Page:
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150 Years Ago
May 8, 1872
We are no croaker, but we are satisfied that the land seeded to wheat last fall will not average five bushels to the acre. We are getting no rain of consequence. Wells and streams are drying up. Grass is backward and pastures are extremely short. Oats and corn are coming along finely as there is moisture enough to start them.
We learn that Marion Gray, son of our worthy county treasurer, had a grand wolf chase the other day, which resulted in the killing of an old one and capturing her eight pups. The chase was said to have been very exciting and will relieve the neighborhood northwest of Pittsfield of a curse that was proving very annoying.
125 years Ago
May 11, 1897
There is a great dispute as to the correct name, Hull or Hulls. The village was named after its first postmaster, David Hull, but the railroad companies named the place Hulls, because there is a Hull station in Iowa.
After a long struggle, our good friend John McCrory was elected chairman of the board of supervisors of the Kingdom of Pike.
The demand for first class, trained primary teachers seems to be greater than the supply.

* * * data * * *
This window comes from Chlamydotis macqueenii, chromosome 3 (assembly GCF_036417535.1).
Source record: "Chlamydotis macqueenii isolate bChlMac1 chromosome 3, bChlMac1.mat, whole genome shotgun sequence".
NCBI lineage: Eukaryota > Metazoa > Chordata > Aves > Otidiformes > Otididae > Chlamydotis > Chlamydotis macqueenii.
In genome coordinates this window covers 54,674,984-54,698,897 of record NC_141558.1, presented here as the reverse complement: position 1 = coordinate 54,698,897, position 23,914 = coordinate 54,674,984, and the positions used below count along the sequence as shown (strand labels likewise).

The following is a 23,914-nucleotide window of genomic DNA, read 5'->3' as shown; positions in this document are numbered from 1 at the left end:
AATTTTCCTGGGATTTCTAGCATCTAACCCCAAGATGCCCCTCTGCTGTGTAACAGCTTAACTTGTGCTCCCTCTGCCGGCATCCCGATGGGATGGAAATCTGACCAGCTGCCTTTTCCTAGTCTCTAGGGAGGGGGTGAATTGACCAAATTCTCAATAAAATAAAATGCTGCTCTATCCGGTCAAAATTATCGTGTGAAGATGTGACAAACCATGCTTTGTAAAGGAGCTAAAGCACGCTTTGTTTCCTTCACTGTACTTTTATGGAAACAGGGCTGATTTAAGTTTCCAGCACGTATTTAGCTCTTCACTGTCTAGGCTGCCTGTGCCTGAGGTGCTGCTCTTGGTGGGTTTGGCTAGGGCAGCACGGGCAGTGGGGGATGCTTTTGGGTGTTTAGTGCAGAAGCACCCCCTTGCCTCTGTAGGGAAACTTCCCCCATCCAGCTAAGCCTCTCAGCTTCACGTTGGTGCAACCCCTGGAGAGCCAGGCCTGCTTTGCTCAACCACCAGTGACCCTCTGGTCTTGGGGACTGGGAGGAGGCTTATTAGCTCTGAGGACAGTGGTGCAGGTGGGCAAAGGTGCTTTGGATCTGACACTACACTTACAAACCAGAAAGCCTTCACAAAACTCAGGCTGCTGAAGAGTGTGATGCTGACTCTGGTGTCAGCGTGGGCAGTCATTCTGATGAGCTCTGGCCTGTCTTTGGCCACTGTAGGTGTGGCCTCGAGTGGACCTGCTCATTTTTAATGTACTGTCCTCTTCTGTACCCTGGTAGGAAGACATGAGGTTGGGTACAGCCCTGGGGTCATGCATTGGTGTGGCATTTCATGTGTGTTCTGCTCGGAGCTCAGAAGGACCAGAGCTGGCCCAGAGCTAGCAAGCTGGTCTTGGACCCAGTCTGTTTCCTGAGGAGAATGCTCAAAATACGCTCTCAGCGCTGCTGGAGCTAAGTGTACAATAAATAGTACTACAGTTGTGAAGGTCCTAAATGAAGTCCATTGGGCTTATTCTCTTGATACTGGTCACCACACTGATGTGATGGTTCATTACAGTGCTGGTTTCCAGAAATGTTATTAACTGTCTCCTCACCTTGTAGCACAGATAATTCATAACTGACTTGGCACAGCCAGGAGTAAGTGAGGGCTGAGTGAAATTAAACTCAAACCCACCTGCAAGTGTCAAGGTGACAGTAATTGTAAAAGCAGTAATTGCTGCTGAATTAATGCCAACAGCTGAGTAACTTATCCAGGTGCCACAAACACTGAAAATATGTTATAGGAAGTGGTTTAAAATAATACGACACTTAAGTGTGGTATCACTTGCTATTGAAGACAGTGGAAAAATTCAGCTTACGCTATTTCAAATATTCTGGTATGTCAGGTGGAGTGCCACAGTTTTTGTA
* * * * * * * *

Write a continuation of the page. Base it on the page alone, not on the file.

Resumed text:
One afternoon last week, 200 boys and girls used rakes, spades and wheelbarrows in cleaning up the East School yard.
You can get a reserved seat for the Pittsfield commencement and Dr. Hanson’s address for 15 cents.
May 14, 1897
The Perry people are well pleased with the nomination of the Hon. Harry Higbee for circuit judge.
The essays of the 11 graduates of Perry High School were delivered last week, but the rooms in the building are so small that only a few could get in to hear them. Besides, many of the poor cannot raise 20 cents to pay their way into a larger hall. Why not have the commencement exercises in the park?
Farmers, remember that even a half dozen sheep are better than none, as they will keep down the weeds.
Janitor S. N. Jones has a large cage at one of the west basement windows of the courthouse, which makes a playground for about 25 young squirrels until they are tame enough to be turned loose in the park. It is a great attraction for little, big, old and young.
100 Years Ago
May 10, 1922